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Irlen syndrome: expensive lenses for this ill defined syndrome exploit patients

BMJ 2014; 349 doi: https://doi.org/10.1136/bmj.g4872 (Published 29 July 2014) Cite this as: BMJ 2014;349:g4872
  1. Gwyn Samuel Williams, ST6 ophthalmology, Singleton Hospital, Swansea SA2 8QA
  1. gwynwilliams{at}doctors.org.uk

So called scotopic sensitivity syndrome, or Irlen syndrome, is being promoted to patients who are then sold products to improve their reading speed—but they have no published evidence of efficacy, says Gwyn Samuel Williams

“Well, doctor? Does she have Irlen syndrome?”

“Irlen syndrome?” I stifled my discomfort: I hadn’t heard of this seemingly common eye disease despite recent revision for my final postgraduate ophthalmology exams. The mother recognised that the ophthalmologist did not know what this condition was—“just like the support group woman said would happen.” She took some literature from her handbag with barely disguised contempt, and her young daughter continued attempting to dismantle the slit lamp as I scanned the leaflets.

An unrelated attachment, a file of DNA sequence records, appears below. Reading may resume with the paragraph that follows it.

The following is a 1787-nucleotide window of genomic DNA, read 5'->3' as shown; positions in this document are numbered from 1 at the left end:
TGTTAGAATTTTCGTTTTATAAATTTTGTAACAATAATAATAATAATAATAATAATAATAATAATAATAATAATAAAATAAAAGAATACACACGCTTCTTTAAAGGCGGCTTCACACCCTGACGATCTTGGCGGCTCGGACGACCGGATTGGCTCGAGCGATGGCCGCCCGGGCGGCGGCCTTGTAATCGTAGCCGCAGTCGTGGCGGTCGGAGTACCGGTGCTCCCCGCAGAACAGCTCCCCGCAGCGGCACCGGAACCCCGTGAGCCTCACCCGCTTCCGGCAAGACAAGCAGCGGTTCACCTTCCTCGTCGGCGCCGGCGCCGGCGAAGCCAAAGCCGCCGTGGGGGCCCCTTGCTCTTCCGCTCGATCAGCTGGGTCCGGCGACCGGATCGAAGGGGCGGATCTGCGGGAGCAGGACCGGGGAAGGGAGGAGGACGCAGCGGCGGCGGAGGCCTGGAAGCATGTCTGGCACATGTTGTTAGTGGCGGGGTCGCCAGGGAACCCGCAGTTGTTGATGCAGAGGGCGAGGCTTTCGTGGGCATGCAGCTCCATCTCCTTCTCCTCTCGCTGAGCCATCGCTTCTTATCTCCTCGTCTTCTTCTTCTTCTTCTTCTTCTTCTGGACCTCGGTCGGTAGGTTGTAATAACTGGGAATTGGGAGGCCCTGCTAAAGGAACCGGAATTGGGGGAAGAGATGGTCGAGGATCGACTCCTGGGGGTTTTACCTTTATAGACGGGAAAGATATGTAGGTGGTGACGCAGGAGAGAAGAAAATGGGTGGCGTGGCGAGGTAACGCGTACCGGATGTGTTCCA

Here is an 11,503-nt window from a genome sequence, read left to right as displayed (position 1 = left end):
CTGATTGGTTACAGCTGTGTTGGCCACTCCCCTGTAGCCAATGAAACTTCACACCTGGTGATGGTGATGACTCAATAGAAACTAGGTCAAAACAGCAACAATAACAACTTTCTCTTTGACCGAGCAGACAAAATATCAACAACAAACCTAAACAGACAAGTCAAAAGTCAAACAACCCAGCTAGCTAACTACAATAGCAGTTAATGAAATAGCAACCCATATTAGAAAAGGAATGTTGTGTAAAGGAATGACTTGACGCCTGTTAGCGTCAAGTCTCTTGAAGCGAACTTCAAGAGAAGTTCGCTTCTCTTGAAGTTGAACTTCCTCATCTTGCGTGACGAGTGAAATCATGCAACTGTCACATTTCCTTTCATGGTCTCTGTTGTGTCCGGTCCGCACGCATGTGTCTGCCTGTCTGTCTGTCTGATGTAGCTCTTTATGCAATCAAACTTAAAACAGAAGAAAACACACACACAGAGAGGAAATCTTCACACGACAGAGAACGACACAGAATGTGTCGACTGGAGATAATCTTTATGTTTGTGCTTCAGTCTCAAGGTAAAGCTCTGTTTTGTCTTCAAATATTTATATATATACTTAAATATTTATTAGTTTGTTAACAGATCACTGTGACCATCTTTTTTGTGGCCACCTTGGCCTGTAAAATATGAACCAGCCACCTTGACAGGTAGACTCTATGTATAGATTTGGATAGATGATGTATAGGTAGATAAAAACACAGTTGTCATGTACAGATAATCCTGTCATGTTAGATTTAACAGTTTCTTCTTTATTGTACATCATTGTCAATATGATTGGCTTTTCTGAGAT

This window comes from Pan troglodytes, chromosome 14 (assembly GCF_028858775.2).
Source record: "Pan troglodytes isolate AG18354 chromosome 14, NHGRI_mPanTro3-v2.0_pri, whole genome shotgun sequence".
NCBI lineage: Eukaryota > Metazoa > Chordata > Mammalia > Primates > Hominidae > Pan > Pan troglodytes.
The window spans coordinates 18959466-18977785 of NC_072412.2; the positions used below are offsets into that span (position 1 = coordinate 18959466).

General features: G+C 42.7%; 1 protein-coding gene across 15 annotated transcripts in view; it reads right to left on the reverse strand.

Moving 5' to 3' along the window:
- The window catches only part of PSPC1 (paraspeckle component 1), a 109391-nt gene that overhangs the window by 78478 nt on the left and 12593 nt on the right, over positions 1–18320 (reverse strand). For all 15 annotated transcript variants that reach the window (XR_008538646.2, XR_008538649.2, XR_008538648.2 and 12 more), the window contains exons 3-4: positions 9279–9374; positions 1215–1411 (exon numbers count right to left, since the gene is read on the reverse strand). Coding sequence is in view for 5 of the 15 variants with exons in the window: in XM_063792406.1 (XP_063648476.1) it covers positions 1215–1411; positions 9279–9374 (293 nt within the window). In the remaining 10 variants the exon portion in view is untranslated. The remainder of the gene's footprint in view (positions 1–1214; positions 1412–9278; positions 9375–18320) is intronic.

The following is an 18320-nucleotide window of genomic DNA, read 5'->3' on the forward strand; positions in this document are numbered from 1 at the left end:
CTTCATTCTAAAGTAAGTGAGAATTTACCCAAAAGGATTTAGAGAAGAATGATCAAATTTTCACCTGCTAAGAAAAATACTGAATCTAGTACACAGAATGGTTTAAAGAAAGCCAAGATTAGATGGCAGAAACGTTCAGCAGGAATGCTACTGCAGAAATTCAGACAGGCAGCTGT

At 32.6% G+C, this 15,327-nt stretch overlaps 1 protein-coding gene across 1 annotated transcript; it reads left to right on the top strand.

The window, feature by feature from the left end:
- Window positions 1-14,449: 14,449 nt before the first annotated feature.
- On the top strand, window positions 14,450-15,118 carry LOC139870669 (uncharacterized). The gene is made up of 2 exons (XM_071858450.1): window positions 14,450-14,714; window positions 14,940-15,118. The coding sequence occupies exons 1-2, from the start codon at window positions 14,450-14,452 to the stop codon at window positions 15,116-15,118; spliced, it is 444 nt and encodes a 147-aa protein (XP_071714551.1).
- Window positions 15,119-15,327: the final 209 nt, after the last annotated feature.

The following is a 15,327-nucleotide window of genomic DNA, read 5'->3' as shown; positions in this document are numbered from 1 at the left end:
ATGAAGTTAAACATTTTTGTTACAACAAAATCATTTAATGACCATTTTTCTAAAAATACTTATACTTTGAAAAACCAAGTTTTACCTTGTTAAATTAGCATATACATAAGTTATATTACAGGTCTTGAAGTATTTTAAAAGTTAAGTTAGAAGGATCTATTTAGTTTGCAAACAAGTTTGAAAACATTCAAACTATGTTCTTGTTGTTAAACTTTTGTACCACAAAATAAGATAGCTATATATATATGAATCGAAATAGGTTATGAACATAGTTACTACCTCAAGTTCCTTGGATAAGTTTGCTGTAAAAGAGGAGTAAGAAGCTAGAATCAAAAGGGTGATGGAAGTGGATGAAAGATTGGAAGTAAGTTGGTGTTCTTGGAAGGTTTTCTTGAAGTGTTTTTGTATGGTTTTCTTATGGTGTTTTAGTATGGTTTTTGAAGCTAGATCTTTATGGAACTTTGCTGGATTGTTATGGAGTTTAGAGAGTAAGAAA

Irlen syndrome, also known as “scotopic sensitivity syndrome,” was being publicised by a company called the Irlen Institute based in California. It sells expensive filtered lenses to people with vague collections of symptoms who tend not to trust eye professionals. I gave an honest assessment of what I thought: …

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